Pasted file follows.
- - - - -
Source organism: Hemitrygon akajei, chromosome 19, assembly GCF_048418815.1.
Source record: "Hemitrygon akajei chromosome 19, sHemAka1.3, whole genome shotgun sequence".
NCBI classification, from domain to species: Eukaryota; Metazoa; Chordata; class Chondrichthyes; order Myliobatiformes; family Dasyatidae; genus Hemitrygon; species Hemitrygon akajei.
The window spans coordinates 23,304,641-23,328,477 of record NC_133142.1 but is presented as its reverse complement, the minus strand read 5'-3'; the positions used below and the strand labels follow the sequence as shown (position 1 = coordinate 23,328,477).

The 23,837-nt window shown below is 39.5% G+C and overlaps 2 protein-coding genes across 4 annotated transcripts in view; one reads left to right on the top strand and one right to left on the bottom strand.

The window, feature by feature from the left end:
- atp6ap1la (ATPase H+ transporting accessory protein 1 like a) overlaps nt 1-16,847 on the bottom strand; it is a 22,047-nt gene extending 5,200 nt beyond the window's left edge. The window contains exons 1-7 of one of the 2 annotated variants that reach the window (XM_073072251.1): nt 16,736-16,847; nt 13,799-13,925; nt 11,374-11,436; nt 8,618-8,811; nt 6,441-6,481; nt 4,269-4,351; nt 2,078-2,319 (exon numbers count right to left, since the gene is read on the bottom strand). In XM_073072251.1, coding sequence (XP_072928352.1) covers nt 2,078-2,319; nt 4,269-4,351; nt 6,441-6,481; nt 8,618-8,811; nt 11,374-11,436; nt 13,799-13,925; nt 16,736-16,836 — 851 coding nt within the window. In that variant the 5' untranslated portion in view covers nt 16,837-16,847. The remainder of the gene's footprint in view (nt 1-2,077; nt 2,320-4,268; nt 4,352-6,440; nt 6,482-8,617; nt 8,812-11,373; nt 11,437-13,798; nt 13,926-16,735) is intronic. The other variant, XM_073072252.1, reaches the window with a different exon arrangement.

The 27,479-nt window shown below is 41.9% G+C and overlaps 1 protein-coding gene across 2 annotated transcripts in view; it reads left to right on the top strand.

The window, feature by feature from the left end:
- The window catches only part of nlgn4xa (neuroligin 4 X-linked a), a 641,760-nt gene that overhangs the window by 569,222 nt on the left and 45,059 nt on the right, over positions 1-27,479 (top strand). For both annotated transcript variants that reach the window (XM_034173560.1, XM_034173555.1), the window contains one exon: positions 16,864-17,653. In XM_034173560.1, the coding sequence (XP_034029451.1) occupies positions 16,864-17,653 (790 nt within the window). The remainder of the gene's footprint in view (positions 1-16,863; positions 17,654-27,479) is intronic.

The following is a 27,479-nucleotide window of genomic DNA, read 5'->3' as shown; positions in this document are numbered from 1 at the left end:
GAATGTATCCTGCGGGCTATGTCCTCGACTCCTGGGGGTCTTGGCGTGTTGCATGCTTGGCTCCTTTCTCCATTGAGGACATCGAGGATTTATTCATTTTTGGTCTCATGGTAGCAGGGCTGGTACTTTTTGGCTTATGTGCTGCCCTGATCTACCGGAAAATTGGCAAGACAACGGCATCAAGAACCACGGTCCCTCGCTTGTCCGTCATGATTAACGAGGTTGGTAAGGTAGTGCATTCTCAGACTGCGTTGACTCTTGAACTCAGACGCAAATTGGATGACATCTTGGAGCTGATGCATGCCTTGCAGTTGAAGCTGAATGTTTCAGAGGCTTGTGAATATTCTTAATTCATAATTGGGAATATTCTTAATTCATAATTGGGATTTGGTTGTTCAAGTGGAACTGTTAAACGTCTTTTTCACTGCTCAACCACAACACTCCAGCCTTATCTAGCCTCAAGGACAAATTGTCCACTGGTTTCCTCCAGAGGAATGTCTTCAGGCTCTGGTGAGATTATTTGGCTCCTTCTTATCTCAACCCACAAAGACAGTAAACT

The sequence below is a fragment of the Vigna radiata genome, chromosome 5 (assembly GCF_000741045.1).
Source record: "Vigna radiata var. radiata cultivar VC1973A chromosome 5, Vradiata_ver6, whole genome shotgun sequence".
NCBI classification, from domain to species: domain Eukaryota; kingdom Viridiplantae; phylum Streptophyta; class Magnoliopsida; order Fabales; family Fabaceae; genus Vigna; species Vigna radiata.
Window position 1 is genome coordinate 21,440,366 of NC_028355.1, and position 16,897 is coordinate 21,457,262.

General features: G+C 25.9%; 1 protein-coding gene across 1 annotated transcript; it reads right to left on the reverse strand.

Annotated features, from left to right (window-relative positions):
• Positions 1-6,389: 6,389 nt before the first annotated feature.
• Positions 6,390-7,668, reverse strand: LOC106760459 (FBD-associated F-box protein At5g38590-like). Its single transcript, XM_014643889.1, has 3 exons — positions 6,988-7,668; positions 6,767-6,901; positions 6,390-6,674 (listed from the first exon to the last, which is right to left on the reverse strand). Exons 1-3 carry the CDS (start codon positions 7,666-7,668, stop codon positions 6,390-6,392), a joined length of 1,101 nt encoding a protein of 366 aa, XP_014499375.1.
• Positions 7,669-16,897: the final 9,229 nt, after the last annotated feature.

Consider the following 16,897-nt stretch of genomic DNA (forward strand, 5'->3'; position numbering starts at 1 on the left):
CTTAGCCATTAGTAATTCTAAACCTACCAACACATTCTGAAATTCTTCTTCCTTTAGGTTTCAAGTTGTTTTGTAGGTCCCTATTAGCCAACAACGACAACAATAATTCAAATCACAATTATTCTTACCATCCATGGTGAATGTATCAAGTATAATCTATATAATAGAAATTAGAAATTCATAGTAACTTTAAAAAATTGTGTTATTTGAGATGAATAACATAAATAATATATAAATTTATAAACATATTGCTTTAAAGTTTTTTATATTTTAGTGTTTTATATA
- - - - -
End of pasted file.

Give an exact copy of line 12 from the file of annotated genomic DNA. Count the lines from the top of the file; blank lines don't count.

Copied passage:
GAATGTATCCTGCGGGCTATGTCCTCGACTCCTGGGGGTCTTGGCGTGTTGCATGCTTGGCTCCTTTCTCCATTGAGGACATCGAGGATTTATTCATTTTTGGTCTCATGGTAGCAGGGCTGGTACTTTTTGGCTTATGTGCTGCCCTGATCTACCGGAAAATTGGCAAGACAACGGCATCAAGAACCACGGTCCCTCGCTTGTCCGTCATGATTAACGAGGTTGGTAAGGTAGTGCATTCTCAGACTGCGTTGACTCTTGAACTCAGACGCAAATTGGATGACATCTTGGAGCTGATGCATGCCTTGCAGTTGAAGCTGAATGTTTCAGAGGCTTGTGAATATTCTTAATTCATAATTGGGAATATTCTTAATTCATAATTGGGATTTGGTTGTTCAAGTGGAACTGTTAAACGTCTTTTTCACTGCTCAACCACAACACTCCAGCCTTATCTAGCCTCAAGGACAAATTGTCCACTGGTTTCCTCCAGAGGAATGTCTTCAGGCTCTGGTGAGATTATTTGGCTCCTTCTTATCTCAACCCACAAAGACAGTAAACT